Perhaps right now you are thinking that I might be the biggest a-hole in the world.
Or you are laughing, because, DANG. It’s true. And even if you’re not guilty of it, then you’ve certainly seen it before.
So what is up with this? My good friend recently started a little etsy shop. She’s got a sweet little passion for cross stitch and a sassy sense of humor and has combined the two for her home business. Well, she’s just getting started out and was telling me about doing this free giveaway to start to get her stuff out there. So she runs this drawing for a free cross stitch, picks someone’s name, and lets the lady who won it know that she will be sending her a free, made-by-scratch, cross stitch in a frame (and of course she pays for shipping).
Next thing she knows the lady is haggling over the frame. The FREE frame. For the FREE thing she won. That is made by my friend who has a day job also and is doing this little business on the side when she has time.
So let’s go back to food. One thing that I don’t love about Farmer’s Markets is that it places our farmers in a weird position of needing to market themselves and be sales people. Which is fine if you are in marketing and sales, but most of the farmers I know…. Well. They know how to grow food. And in our current time, farmers need a booth that not only needs to have amazing food (or product), they also have to brand it in a way that makes them look pinterest worthy. Rustic/Urban/Farm Chic as well as good lookin’ food, oh, and make sure you don’t price it too high, and mostly give it away because, well, you are a person and you must be nice. And you don’t want to take it home after shlepping it to the market.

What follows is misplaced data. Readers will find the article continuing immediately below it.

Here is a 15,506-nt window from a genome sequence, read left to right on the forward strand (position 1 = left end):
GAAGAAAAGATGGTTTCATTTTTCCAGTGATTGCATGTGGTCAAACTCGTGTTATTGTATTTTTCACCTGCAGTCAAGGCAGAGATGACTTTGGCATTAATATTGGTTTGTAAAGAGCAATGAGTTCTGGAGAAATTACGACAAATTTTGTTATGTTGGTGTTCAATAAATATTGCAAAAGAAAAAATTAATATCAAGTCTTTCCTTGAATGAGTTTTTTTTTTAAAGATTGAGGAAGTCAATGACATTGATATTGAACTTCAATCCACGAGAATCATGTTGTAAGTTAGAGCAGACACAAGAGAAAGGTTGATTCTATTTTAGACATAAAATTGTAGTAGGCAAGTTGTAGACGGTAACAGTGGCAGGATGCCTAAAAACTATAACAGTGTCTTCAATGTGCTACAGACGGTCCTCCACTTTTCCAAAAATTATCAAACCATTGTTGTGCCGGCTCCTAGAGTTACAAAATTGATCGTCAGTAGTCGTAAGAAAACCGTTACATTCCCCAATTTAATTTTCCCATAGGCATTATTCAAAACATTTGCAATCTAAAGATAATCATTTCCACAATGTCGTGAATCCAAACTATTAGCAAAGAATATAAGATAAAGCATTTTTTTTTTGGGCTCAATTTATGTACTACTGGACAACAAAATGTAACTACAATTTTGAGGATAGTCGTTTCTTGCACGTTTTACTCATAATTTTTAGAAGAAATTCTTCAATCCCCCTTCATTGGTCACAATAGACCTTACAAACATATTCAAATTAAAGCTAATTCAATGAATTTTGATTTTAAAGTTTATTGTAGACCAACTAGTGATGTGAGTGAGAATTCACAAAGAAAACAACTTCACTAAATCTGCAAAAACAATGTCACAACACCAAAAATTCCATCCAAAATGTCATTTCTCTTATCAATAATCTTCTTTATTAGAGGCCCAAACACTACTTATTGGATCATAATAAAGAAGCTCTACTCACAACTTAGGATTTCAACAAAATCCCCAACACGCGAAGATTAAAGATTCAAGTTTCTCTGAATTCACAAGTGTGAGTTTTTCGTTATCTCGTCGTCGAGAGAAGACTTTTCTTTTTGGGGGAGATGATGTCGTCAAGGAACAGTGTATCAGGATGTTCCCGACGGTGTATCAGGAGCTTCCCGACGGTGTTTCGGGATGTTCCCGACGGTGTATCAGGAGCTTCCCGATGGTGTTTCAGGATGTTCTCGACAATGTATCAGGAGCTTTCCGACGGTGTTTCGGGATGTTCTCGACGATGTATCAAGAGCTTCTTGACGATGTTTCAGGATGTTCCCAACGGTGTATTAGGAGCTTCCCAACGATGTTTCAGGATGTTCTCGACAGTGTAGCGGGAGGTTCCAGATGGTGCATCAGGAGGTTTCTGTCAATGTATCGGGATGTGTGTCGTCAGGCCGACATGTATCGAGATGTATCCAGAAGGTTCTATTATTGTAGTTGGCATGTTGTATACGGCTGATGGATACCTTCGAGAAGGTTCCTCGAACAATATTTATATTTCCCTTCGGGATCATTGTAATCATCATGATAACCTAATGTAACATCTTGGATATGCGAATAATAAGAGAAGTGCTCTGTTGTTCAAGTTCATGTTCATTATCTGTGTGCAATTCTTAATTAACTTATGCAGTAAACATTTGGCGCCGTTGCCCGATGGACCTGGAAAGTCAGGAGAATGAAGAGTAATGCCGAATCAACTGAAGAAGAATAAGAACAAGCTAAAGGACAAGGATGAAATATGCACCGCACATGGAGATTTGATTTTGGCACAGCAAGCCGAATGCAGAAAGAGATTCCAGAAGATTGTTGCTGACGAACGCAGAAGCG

The other thing I don’t like about the Farmer’s Markets is in a lot of places it’s become an “event” which is FINE (sort of). And I love going to farmer’s markets as a Thing To Do on a Saturday or Sunday. It’s social. I see people. I eat stuff.
But the dark side to this is that it’s not usually how we feed our families for the week. I don’t think that most folks would consider the Farmer’s Markets the place to go to shop for that weeks grocery list. I bet most folks don’t spend $50-$75 at the Farmer’s Market shopping for the week. That may even sound like splurging. (some of you may be thinking “what would I be coming home with if I spent $75 at the Farmer’s Market?)